- I have had the pleasure of hearing a number of Schroeder cabs, and this one is perhaps my favorite. Compared to the other Schroeders I have played, it seems more tonally balanced and more clear and precise with fingerstyle playing. That said, compared to the other cabs in this roundup, it is rather boxy and a little congested sounding. There is not a whole lot of what I call "true" low end, but it stays reasonably full. The 1010 is not as low-mid heavy as some other Schroeder cabs, but instead, it's more bumped in the upper mids (especially on the A and D strings). I do like this particular tweeter better than the Selenium titanium tweeter option, and I actually preferred the sound with it cranked up some (though this caused some hiss - which is not unexpected and was not a problem). Being an 8 ohm cab, the 1010 was not any louder than average for this group (though in its upper mid "boost range" it was very loud). Note: although "new", this cab is an older configuration, and Jorg has made numerous changes to his lineup. I am not sure that a 1010 is even offered right now.
I've been able to review some pretty killer 2x10's, and IMHO, this is a pretty competitive group. Please read any "negative" comments as references in context to the competition - which is very, very good!
And before Part 3, there was...
Okay, some time back, I did a little shootout among the 2x10’s that I had on hand at the time. Since then, I have acquired a few more, and I figured that it was time for an update. The cabs involved this time around are as follows: Accugroove Tri 210L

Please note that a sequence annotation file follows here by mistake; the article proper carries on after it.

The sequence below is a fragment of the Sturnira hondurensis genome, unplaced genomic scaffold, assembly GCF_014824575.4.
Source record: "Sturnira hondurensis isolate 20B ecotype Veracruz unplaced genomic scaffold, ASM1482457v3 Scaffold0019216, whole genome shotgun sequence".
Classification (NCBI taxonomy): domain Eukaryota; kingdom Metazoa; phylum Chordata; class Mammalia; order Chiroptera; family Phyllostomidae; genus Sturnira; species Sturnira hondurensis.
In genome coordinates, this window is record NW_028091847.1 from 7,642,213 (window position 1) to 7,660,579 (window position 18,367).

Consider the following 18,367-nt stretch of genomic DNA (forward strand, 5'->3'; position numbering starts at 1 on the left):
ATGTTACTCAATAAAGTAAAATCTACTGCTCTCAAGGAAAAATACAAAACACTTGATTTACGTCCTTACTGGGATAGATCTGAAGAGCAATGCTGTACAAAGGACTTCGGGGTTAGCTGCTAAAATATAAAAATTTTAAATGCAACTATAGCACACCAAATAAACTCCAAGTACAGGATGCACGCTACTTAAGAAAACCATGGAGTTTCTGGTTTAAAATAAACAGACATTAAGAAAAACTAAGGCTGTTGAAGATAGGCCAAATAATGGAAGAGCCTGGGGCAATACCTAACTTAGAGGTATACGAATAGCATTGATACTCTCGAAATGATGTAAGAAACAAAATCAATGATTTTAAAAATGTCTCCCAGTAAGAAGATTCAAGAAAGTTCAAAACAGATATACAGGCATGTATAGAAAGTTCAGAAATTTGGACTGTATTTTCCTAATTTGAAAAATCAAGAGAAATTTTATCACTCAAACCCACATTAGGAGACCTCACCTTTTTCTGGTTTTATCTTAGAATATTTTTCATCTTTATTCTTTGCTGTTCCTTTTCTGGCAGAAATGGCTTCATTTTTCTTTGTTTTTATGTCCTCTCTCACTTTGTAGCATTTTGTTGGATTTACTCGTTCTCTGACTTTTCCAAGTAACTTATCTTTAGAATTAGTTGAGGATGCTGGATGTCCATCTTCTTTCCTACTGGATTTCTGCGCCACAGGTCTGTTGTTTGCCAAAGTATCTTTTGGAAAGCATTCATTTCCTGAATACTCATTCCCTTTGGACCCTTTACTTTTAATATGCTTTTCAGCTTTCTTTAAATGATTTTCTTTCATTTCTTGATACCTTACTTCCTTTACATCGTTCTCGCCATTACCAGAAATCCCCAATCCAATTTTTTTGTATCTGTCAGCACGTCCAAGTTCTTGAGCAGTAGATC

(600w, 4 ohm, 39 Hz to 18 kHz, 103 db, 57 lbs, 21.25” x 24.75” x 18.25”) Acme Low B-2II
(350w, 4 ohm, 41 Hz to 22 kHz, 93 db, 50 lbs, 23” x 15.75” x 16.5”) Bergantino HT210
(500w, 8 ohm, 36 Hz to 18 kHz, 100 db, 64 lbs, 18” x 22.75” x 18”) Dr. Bass Custom 2x10
(specs unknown – I’ll take some measurements later) EA CxL-210
(600w, 8 ohm, 42 Hz to 14 kHz, 102 db, @ 80 lbs, 22.5” x 17” x 15”) EA NL-210
(500w, 8 ohm, 45 Hz to 16 kHz, 100 db, 43 lbs, 22.5” x 17” x 15”) EA VL-210
(500w, 8 ohm, 38 Hz to 15 kHz, 95 db, 70 lbs, 23.125” x 19.5” x 16”) Glockenklang Duo Wedge
[German model] (400w, 8 ohm, 40 Hz to 18 kHz, 100 db, 53 lbs, 15.4” x 22.8” x 18”)
Here's the lineup shot:
First off, let me say that I think that all of these cabs are very good (or else I wouldn’t have bought them!), and that personal preference will definitely be the deciding factor as to which one is “best” for a given person. My “testing equipment” included my Skjold Custom 5 (which is the instrument that I am the most familiar with right now, and a very clear, yet full-sounding, instrument), into a line driver (with variable high pass filter) built by Jim Bergantino, into a Crest CA9. The little line driver from Jim is deceptively simple, but it is the most clear, pure, uncolored and 3D sounding device I have at my disposal. Basically straight wire with gain (and a variable high pass filter, which I left turned off). Here’s a shot of the Bergantino line driver, if’n you’re interested:
Here are my thoughts/observations: EA VL-210B